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The Bubonic Plague

The Bubonic Plague

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The Bubonic Plague

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  1. The Bubonic Plague

  2. The Bubonic Plague • First emerged in the 14th century (1347) • Dispute as to where it originated, but most likely from Asia • Brought to Western Europe via merchant ships carrying infected rats • A.K.A. Black Plague, Black Death

  3. Background • Europe was overpopulated in the 14th century • There was a shortage in food, therefore much of Europe was malnourished • Where’s the food?... Bad weather and poor harvests led to famine

  4. How it is Contracted/Spread • Flea carries bacteria, catches a ride on the rat • Bacteria multiply in flea’s stomach • Flea bites human and spreads bacteria • Infected human spreads bacteria to another human

  5. Symptoms • Develop a large growth (called a buba) on your neck, groin or armpit • You could have the buba lanced (cut off), but there were no guarantees of survival • Extreme pain • Black spots or blotches due to internal bleeding • Violent coughing of blood • Death comes within 1 week. No cure at that time

  6. 2 Forms of the Plague • Bubonic- flea was the transmitter of the bacteria. • Pneumonic- human to human transmission of the disease. • 14th century Europe did make attempts at some sanitation & hygiene, but to no avail. • Closeness was a factor… 6-8 people often slept in one room.

  7. Impact on Population • Estimates range from 1/3 to 1/2 of Europe’s population depleted (75 million worldwide) • Villages destroyed and survivors moved to cities for jobs • Cities hit the hardest due to overcrowding & sanitation problems • All social classes affected, but mainly the lower class • The Plague continued throughout the 18th century (1700’s) • Cure is discovered in 1947 by an American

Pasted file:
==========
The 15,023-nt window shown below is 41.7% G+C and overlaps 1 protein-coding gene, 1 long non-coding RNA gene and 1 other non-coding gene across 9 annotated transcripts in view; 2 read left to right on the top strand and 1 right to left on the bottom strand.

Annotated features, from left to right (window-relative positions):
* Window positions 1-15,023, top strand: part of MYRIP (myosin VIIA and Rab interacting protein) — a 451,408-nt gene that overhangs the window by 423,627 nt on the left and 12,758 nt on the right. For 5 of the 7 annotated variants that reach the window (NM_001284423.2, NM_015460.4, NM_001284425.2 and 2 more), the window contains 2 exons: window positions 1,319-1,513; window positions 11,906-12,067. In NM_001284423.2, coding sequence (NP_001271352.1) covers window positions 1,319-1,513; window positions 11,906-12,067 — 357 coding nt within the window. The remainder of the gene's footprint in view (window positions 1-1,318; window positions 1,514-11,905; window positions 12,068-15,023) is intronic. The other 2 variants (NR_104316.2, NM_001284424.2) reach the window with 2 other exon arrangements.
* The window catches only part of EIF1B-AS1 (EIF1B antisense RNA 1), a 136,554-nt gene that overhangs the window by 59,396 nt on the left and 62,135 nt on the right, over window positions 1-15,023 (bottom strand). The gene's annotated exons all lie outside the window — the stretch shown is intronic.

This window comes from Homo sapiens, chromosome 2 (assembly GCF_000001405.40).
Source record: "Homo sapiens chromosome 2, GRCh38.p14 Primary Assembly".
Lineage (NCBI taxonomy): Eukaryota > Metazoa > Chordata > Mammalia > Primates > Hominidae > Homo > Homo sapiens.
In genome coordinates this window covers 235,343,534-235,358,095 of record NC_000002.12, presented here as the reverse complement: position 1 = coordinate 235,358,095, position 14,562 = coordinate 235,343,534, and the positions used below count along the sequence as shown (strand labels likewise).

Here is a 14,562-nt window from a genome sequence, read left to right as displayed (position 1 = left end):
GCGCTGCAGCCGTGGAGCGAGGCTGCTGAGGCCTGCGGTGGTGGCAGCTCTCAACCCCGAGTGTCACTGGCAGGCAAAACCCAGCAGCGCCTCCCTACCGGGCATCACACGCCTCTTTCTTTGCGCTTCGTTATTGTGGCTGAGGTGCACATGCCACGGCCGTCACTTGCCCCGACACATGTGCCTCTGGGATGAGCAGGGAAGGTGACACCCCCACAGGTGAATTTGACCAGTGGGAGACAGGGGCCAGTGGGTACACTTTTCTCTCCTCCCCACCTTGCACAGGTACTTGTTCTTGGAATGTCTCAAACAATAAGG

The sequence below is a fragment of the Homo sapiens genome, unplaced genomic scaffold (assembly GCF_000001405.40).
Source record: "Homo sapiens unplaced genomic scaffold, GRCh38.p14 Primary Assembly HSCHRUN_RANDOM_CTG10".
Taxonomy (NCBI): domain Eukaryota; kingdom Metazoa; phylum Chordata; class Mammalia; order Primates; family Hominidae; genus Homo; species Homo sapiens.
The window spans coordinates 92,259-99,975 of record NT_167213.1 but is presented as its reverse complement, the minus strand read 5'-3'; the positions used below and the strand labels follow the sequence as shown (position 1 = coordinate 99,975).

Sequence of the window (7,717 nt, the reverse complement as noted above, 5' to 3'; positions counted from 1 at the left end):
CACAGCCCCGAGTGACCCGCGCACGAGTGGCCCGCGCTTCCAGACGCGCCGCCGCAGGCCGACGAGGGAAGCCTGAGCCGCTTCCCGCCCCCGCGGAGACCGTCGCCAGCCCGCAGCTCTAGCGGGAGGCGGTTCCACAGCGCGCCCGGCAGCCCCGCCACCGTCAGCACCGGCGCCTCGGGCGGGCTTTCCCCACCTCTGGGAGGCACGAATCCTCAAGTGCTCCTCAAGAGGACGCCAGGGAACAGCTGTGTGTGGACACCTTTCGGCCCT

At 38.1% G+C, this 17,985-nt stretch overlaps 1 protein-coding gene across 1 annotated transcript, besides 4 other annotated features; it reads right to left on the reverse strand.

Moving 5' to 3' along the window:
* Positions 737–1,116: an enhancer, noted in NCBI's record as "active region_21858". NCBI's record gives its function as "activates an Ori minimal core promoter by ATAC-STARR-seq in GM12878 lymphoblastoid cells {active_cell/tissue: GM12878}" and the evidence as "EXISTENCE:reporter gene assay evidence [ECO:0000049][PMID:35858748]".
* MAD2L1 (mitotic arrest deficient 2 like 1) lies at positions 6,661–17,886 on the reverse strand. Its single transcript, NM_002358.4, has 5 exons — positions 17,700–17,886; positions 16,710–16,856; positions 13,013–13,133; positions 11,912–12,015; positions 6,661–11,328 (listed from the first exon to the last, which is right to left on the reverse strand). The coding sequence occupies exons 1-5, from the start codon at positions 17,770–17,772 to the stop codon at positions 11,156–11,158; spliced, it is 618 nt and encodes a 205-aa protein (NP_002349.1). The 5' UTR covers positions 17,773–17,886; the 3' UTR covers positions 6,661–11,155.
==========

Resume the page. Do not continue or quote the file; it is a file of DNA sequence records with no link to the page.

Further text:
8. Social & Economic Impact • No one knew what to do or how it spread. • Less people in Europe meant more food and jobs to go around. Good thing! • However, an inflation did occur due to lack of production. Food more costly • Workers fought for better wages & standard of living. Rebellions occured • The Hundred Years’ War would produce more destruction

  9. Impact on the Church • Population lost faith in clergy members who claimed they could cure victims • Theories emerged that God was punishing the Europeans, Christians blamed the Jews • Extreme groups formed like the flagellants who would beat themselves as punishment for society’s sins • The church lost much of its clergy, church reforms would soon emerge

  10. Cultural Impact • European society grew very pessimistic about life in general • Angry about their losses • Literature, art, and music emphasize death and the plague • New universities formed at this time due to the “decay of learning” during the plague

  11. Question • Using the question below, please form a response in your notebook based on what was covered in class today: How did the Bubonic Plague affect the culture, society, economy, and religious aspects of 14th century Europe?